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The Big Hack and Purple Pound - Scope

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Presented at TechShare Pro 2019, London

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The Big Hack and Purple Pound - Scope

  1. 1. The Future of Accessibility and Inclusive Design
  2. 2. The Future of Accessibility and Inclusive Design The Big Hack and Purple Pound - Scope Craig Moss • Research Manager • Scope 20 Nov | 11.30 AM Anel Touchet • Senior Economist • Scope 20 Nov | 11.30 AM
  3. 3. The Future of Accessibility and Inclusive Design The Big Hack: Inclusive Design Business Case Anel Touchet, Senior Economist Craig Moss, Research Manager
  4. 4. The Future of Accessibility and Inclusive Design Inclusive Design for all Aims  Explore the business case for inclusive design  Introduce the benefits of inclusive design, and the costs of inaccessible design to businesses and society  Demystify the implementation of inclusive design  Offer ongoing resources and practical support to businesses and designers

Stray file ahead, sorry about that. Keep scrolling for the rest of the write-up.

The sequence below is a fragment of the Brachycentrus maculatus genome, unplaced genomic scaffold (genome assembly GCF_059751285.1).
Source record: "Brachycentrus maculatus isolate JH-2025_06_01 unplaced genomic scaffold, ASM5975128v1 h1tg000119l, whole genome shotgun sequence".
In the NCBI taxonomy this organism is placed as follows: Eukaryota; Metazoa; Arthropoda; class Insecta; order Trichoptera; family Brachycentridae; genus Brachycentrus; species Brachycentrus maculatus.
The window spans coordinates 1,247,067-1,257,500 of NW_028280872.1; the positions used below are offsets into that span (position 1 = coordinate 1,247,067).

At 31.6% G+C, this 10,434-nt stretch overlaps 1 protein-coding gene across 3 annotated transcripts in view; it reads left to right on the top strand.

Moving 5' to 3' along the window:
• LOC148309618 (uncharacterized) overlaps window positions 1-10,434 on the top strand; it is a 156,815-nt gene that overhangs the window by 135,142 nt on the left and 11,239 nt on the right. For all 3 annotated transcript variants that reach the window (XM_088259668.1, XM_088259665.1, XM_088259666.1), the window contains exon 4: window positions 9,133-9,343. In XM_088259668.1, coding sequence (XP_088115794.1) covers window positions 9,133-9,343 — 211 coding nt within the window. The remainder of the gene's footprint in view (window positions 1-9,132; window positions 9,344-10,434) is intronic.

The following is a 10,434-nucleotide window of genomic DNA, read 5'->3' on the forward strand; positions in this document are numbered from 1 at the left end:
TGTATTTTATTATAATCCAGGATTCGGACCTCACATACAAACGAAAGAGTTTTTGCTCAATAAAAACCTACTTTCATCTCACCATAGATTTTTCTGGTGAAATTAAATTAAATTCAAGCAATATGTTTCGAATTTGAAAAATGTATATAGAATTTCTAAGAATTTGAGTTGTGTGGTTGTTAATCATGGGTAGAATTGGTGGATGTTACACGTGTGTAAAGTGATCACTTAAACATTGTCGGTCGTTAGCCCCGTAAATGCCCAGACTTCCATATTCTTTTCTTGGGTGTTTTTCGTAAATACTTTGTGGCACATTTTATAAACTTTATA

5. 5. The Future of Accessibility and Inclusive Design Inclusive Design for all Why this is important?  Inclusive design matters to everyone  Relevant to businesses and all of wider society –  including disabled people across the spectrum of disabilities  An important part of ID is accessibility (both physical and digital)
  6. 6. The Future of Accessibility and Inclusive Design Disability prevalence in regions of the UK An untapped market Region/Country Millions of people % of people North East 0.6 25 North West 1.6 23 Yorkshire and the Humber 1.2 23 East Midlands 1.0 22 West Midlands 1.2 21 East of England 1.2 20 London 1.2 13 South East 1.7 20 South West 1.1 20 Wales 0.8 25 Scotland 1.2 23 Northern Ireland 0.4 21